I got a little drunk the other night… the first time I’ve done so in a while. I’d bought some expensive vodka as a moving-in present to myself, forgot about it, and re-discovered it whilst listening to Visions, the new track by Mothica.
The musical project of New York based electronica artist McKenzie Ellis; it’s fair to say her reputation (and fanbase) have been growing rapidly ever since I first introduced her way back in January. To be honest, I would have happily written about any of the tracks she’s posted up since… but I didn’t want to come across as an obsessive. Stripped back with a minimalist production, her words seem more personal than ever before. Like most people I tend to get a bit emotional after a few drinks and Visions has really buried itself deep in my heart. It’s still there, calling to me softly before I fall asleep.
With critical acclaim being heavily lauded on debut album ‘The Shadow Of Heaven’, Charlie Cocksedge certainly had a busy 2013 as part of M O N E Y, whose growing success led to them touring internationally and announcing themselves to a mass audience at the Manchester International Festival (In a truly random moment I found myself dancing next to Hayley Cropper during their performance of Hold Me Forever)
Charlie has also been making music under the name Inkling a project that is slowly and shyly revealing itself. Recent discovery Melopoeia is a delicate piano driven track with an electronic soundscape that feels filmic, and it’s undeniably beautiful. Comparisons could be made to the minimal ambience of Olafur Arnalds, with his emotive compositions built around sparseness.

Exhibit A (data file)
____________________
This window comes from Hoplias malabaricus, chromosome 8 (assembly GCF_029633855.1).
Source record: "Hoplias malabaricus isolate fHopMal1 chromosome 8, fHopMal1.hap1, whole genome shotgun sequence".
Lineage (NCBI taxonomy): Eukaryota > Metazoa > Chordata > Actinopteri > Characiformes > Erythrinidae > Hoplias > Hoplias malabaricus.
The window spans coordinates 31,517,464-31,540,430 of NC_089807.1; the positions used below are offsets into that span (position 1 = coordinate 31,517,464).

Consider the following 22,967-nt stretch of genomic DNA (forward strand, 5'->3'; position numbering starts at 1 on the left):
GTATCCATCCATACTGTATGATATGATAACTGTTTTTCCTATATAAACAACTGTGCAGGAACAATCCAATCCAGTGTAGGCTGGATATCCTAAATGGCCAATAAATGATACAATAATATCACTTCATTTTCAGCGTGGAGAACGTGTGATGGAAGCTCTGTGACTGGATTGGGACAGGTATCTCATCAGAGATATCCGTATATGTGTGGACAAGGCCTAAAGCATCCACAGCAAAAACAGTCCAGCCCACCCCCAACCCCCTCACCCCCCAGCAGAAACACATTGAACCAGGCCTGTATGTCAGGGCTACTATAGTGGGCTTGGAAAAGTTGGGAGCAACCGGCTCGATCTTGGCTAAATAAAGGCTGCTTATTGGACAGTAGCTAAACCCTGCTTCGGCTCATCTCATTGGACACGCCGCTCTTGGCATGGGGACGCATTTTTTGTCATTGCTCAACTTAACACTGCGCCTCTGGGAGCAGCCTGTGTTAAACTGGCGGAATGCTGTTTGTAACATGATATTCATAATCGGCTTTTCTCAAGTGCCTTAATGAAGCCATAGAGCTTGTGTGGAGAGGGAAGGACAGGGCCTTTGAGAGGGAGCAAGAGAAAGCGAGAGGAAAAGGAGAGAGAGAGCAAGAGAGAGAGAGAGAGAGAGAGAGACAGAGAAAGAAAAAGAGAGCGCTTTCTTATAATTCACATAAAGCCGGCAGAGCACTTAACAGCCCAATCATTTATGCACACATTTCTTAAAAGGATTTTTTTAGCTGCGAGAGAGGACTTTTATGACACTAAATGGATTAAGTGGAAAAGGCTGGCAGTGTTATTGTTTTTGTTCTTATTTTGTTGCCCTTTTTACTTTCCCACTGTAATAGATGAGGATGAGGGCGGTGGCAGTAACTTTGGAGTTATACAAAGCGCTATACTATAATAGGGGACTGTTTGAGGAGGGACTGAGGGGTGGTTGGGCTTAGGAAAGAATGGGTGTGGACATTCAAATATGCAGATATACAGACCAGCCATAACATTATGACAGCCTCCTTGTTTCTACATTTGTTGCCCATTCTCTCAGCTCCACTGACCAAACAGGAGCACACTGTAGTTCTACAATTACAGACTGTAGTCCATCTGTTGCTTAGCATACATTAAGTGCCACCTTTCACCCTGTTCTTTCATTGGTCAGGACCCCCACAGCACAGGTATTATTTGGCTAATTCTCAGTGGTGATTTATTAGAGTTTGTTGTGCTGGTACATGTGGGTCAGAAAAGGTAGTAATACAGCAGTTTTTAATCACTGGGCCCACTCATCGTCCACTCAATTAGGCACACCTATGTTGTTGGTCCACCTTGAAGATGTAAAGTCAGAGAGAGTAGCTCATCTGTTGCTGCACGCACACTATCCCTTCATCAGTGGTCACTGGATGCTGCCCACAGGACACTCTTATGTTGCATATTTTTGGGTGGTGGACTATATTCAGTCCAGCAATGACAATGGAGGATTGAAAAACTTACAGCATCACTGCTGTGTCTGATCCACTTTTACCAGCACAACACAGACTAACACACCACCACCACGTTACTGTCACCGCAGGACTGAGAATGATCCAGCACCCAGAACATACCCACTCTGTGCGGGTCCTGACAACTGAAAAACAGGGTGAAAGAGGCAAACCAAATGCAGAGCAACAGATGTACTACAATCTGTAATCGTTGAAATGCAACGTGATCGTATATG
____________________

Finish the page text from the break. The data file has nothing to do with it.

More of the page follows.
Say what you like about Manchester, it still has the power to surprise and extinguish all preconceptions.
Arriving four years on from his last release, Simon James Cookson’s (aka Cilocub) latest EP via Retronym is something to behold. In closer The Nuh, which clocks in at a not-overlong 10 minutes, he wrestles with a variety of drum sounds, both of the real and the crunchily electronic variety. As the decoration upon this slightly premature festive tree, there is much to soothe and invigorate; a dense and involving synthetic hum which, while offering a knowing wink to ambient landscapists Boards and Stars Of The Lid, cleverly curtails sitting in the pockets of either.
As a generous companion to this release, Cookson has also landed upon us a feast of golden unreleased nuggets via his Bandcamp page – the fidelity may be erratic but the quality most certainly is not.
On latest release “Refugium”, Harnes Kretzer dalliances with a graceful array of approaches which make him slightly difficult to pin down. Sometimes, like on opener Hymn, there are shades of Eno, or Stars Of The Lid. It isn’t a dense sound, but certainly absorbing and emotionally affecting, ambient in the truest sense. Sometimes lo-fidelity piano takes the lead, like Nils Frahm at his most tender and reflective. Other tracks – a highlight being the tricklingly delightful “Digital Rain” – are more synthetic creations, but no less preoccupied with describing a tender emotional space.
The power of music to grab your mind and your heart, to take you on an emotional journey less about the destination than the distance travelled is unrivalled. The neo-classical sounds of Germany’s Harnes Kretzer are an excellent example of how powerful quiet ones can sometimes be.